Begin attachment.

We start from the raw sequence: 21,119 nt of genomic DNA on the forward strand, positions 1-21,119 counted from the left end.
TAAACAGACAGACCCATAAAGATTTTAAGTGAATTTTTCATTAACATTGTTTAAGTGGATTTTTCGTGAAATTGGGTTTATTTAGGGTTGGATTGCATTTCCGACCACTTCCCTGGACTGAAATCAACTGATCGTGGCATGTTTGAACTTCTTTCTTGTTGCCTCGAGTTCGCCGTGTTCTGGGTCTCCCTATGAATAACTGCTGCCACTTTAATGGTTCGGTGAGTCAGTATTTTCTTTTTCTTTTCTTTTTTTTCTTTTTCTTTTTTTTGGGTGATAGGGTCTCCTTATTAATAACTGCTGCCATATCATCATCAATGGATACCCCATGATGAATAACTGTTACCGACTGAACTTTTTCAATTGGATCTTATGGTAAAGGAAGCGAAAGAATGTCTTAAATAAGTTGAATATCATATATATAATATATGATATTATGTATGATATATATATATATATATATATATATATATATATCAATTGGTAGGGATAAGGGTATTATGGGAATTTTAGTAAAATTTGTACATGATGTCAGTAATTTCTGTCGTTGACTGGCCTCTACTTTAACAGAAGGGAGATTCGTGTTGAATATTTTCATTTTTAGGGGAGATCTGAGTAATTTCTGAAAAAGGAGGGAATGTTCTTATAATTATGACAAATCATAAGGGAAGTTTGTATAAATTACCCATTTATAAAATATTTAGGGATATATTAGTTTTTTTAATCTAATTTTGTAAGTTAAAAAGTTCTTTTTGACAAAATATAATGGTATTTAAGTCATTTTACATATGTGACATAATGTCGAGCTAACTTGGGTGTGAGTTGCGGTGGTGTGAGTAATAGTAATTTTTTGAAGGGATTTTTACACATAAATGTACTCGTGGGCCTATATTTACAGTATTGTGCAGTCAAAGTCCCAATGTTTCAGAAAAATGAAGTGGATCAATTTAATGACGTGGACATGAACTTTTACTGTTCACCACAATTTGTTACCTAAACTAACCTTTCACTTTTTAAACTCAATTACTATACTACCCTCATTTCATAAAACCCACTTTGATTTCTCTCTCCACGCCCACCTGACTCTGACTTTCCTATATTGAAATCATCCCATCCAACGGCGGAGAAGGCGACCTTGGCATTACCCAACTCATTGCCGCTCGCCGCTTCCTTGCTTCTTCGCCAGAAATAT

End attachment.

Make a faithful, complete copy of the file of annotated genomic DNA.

We start from the raw sequence: 21,119 nt of genomic DNA on the forward strand, positions 1-21,119 counted from the left end.
TAAACAGACAGACCCATAAAGATTTTAAGTGAATTTTTCATTAACATTGTTTAAGTGGATTTTTCGTGAAATTGGGTTTATTTAGGGTTGGATTGCATTTCCGACCACTTCCCTGGACTGAAATCAACTGATCGTGGCATGTTTGAACTTCTTTCTTGTTGCCTCGAGTTCGCCGTGTTCTGGGTCTCCCTATGAATAACTGCTGCCACTTTAATGGTTCGGTGAGTCAGTATTTTCTTTTTCTTTTCTTTTTTTTCTTTTTCTTTTTTTTGGGTGATAGGGTCTCCTTATTAATAACTGCTGCCATATCATCATCAATGGATACCCCATGATGAATAACTGTTACCGACTGAACTTTTTCAATTGGATCTTATGGTAAAGGAAGCGAAAGAATGTCTTAAATAAGTTGAATATCATATATATAATATATGATATTATGTATGATATATATATATATATATATATATATATATATATCAATTGGTAGGGATAAGGGTATTATGGGAATTTTAGTAAAATTTGTACATGATGTCAGTAATTTCTGTCGTTGACTGGCCTCTACTTTAACAGAAGGGAGATTCGTGTTGAATATTTTCATTTTTAGGGGAGATCTGAGTAATTTCTGAAAAAGGAGGGAATGTTCTTATAATTATGACAAATCATAAGGGAAGTTTGTATAAATTACCCATTTATAAAATATTTAGGGATATATTAGTTTTTTTAATCTAATTTTGTAAGTTAAAAAGTTCTTTTTGACAAAATATAATGGTATTTAAGTCATTTTACATATGTGACATAATGTCGAGCTAACTTGGGTGTGAGTTGCGGTGGTGTGAGTAATAGTAATTTTTTGAAGGGATTTTTACACATAAATGTACTCGTGGGCCTATATTTACAGTATTGTGCAGTCAAAGTCCCAATGTTTCAGAAAAATGAAGTGGATCAATTTAATGACGTGGACATGAACTTTTACTGTTCACCACAATTTGTTACCTAAACTAACCTTTCACTTTTTAAACTCAATTACTATACTACCCTCATTTCATAAAACCCACTTTGATTTCTCTCTCCACGCCCACCTGACTCTGACTTTCCTATATTGAAATCATCCCATCCAACGGCGGAGAAGGCGACCTTGGCATTACCCAACTCATTGCCGCTCGCCGCTTCCTTGCTTCTTCGCCAGAAATAT